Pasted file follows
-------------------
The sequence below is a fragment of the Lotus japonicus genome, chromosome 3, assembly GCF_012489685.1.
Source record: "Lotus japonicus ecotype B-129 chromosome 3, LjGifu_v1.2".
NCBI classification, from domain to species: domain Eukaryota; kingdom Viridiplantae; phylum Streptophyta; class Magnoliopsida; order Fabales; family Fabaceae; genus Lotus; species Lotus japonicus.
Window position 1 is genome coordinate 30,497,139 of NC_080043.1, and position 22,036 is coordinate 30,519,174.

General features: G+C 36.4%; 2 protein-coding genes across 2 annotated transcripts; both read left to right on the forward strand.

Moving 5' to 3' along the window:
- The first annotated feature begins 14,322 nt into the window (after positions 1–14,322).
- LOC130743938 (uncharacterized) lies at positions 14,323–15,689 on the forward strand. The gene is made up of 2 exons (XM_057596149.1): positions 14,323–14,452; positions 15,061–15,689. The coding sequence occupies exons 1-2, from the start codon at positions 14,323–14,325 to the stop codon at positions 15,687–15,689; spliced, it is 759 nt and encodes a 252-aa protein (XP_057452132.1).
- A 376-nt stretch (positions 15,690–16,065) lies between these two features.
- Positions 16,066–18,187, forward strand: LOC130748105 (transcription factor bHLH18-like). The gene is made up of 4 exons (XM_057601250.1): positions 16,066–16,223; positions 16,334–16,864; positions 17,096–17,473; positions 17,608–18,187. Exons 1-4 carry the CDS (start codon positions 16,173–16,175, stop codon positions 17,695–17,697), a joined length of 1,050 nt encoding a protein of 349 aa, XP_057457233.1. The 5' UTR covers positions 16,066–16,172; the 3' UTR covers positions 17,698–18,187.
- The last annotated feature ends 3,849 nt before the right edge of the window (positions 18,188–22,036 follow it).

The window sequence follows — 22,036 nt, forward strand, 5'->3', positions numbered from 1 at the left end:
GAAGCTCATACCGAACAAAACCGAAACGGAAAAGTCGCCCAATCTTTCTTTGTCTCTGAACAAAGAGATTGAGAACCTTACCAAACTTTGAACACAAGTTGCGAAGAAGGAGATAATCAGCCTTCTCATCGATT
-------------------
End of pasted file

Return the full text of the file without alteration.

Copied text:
The sequence below is a fragment of the Lotus japonicus genome, chromosome 3, assembly GCF_012489685.1.
Source record: "Lotus japonicus ecotype B-129 chromosome 3, LjGifu_v1.2".
NCBI classification, from domain to species: domain Eukaryota; kingdom Viridiplantae; phylum Streptophyta; class Magnoliopsida; order Fabales; family Fabaceae; genus Lotus; species Lotus japonicus.
Window position 1 is genome coordinate 30,497,139 of NC_080043.1, and position 22,036 is coordinate 30,519,174.

General features: G+C 36.4%; 2 protein-coding genes across 2 annotated transcripts; both read left to right on the forward strand.

Moving 5' to 3' along the window:
- The first annotated feature begins 14,322 nt into the window (after positions 1–14,322).
- LOC130743938 (uncharacterized) lies at positions 14,323–15,689 on the forward strand. The gene is made up of 2 exons (XM_057596149.1): positions 14,323–14,452; positions 15,061–15,689. The coding sequence occupies exons 1-2, from the start codon at positions 14,323–14,325 to the stop codon at positions 15,687–15,689; spliced, it is 759 nt and encodes a 252-aa protein (XP_057452132.1).
- A 376-nt stretch (positions 15,690–16,065) lies between these two features.
- Positions 16,066–18,187, forward strand: LOC130748105 (transcription factor bHLH18-like). The gene is made up of 4 exons (XM_057601250.1): positions 16,066–16,223; positions 16,334–16,864; positions 17,096–17,473; positions 17,608–18,187. Exons 1-4 carry the CDS (start codon positions 16,173–16,175, stop codon positions 17,695–17,697), a joined length of 1,050 nt encoding a protein of 349 aa, XP_057457233.1. The 5' UTR covers positions 16,066–16,172; the 3' UTR covers positions 17,698–18,187.
- The last annotated feature ends 3,849 nt before the right edge of the window (positions 18,188–22,036 follow it).

The window sequence follows — 22,036 nt, forward strand, 5'->3', positions numbered from 1 at the left end:
GAAGCTCATACCGAACAAAACCGAAACGGAAAAGTCGCCCAATCTTTCTTTGTCTCTGAACAAAGAGATTGAGAACCTTACCAAACTTTGAACACAAGTTGCGAAGAAGGAGATAATCAGCCTTCTCATCGATT